Sunday, June 25 , 2017, 1:36 pm | Fair 73º

 
 
 
 

Jeff Moehlis: Terry Bozzio on Art, Music and Poetry

The drummer will present a collaboration with poet Todd Griese in Camarillo on July 1

Catch drummer Terry Bozzio at Studio Channel Islands in Camarillo on July 1 for his new project, a collaboration with poet Todd Griese. Click to view larger
Catch drummer Terry Bozzio at Studio Channel Islands in Camarillo on July 1 for his new project, a collaboration with poet Todd Griese. (Jeff Moehlis photo)

It's well known that Frank Zappa had the highest standards for musicians in his band, so drummer Terry Bozzio's membership in that select group starting in 1975 is a true badge of honor. Bozzio can be heard on Zappa albums including Bongo Fury, Zoot Allures, Zappa in New York and Shut Up 'n Play Yer Guitar.

Bozzio went on to co-found the band Missing Persons, which fused top-notch musicianship with New Wave sensibilities to give us songs like "Words," "Destination Unknown" and "Walking in L.A." A quintessential '80s band, they released three albums before breaking up in 1986.

Another notable gig for Bozzio was playing on Jeff Beck's Guitar Shop album, which is widely regarded as one of the guitarist's best.

A new project for Bozzio is a collaboration with poet Todd Griese, which you can catch at 4 p.m. Saturday, July 1 at Studio Channel Islands in Camarillo. Click here for more information. The event is free.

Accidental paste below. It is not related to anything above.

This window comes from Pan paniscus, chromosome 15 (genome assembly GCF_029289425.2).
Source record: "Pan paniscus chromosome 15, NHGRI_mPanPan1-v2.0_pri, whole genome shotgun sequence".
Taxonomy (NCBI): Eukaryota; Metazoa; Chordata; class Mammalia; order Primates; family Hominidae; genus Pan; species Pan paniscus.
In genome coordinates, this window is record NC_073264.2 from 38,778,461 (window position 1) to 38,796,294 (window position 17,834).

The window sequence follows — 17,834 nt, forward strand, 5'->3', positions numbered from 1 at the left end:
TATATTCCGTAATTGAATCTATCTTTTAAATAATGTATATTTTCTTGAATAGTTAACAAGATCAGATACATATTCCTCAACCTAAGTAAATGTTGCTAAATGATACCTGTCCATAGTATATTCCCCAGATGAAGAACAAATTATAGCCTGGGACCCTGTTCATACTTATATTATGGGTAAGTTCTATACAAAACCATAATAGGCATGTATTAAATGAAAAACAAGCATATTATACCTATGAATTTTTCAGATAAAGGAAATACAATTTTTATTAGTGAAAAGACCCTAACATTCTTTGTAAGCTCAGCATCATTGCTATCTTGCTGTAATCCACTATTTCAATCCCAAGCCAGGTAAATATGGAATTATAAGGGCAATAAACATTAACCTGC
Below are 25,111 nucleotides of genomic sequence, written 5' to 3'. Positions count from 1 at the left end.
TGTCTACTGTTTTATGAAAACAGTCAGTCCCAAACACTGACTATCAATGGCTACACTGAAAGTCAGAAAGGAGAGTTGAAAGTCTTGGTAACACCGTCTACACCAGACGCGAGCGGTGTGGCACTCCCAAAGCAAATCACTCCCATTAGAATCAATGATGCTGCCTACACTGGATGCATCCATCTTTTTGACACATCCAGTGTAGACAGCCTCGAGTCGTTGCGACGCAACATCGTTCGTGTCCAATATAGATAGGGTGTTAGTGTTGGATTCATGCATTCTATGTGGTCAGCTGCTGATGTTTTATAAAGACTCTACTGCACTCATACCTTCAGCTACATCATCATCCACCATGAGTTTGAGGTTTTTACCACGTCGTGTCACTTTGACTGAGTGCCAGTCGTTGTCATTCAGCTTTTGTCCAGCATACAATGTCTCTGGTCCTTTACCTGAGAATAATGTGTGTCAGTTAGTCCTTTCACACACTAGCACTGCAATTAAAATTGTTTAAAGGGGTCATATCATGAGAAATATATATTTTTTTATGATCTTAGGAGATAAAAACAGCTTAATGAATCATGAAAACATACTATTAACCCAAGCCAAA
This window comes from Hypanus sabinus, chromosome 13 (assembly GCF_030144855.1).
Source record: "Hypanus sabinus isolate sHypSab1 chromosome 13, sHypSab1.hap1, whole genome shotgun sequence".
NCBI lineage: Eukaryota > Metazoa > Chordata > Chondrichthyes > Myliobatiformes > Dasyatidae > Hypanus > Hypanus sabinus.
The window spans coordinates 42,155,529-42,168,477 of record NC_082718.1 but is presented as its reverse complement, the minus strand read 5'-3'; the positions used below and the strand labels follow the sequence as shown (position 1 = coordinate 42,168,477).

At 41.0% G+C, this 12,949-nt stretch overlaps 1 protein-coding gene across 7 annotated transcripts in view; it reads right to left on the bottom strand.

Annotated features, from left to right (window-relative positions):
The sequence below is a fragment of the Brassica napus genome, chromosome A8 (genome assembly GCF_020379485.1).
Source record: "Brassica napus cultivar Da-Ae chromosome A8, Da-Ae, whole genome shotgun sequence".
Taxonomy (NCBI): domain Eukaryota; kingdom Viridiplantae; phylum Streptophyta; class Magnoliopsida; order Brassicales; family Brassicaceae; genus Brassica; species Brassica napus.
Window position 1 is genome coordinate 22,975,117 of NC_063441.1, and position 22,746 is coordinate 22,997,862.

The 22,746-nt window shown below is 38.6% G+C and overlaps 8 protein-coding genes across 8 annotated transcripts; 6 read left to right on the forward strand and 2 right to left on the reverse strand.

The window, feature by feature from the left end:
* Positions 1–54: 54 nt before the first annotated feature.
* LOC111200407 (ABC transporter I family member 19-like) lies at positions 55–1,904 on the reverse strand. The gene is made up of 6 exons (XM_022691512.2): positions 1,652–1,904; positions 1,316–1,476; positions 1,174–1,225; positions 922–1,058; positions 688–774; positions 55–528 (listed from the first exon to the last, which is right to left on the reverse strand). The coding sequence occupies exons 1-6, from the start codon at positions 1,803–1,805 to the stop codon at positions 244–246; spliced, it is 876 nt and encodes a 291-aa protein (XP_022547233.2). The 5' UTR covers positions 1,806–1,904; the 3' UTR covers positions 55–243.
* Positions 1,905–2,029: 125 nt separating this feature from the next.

Bozzio talked to Noozhawk about the upcoming event and more.

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Jeff Moehlis: Can you tell us a bit about the project that you and Todd will be presenting at Studio Channel Islands?

Terry Bozzio: We've known each other for about 10 years, and he's a really close friend, a very spiritual guy. He's been a source of emotional support for me for a long time. I got his book of poetry [Spiritual Lines] a few years ago, and I thought it was great, and then he approached me about us doing a project together for Channel Islands art studio. I said, "Yeah, that'd be great," because he knows I've been painting.

I thought at first it was just going to be him showing his poetry on his broadsides, which have natural pictures because his poetry is very nature-oriented and he talks a lot about the California Central Coast, and I'm a native Californian so his words resonated with me that way as well. And then I'd show my art, and it was just going to be two separate friends having a gallery show. But it turned into this collaboration that just went far beyond what both of our expectations were.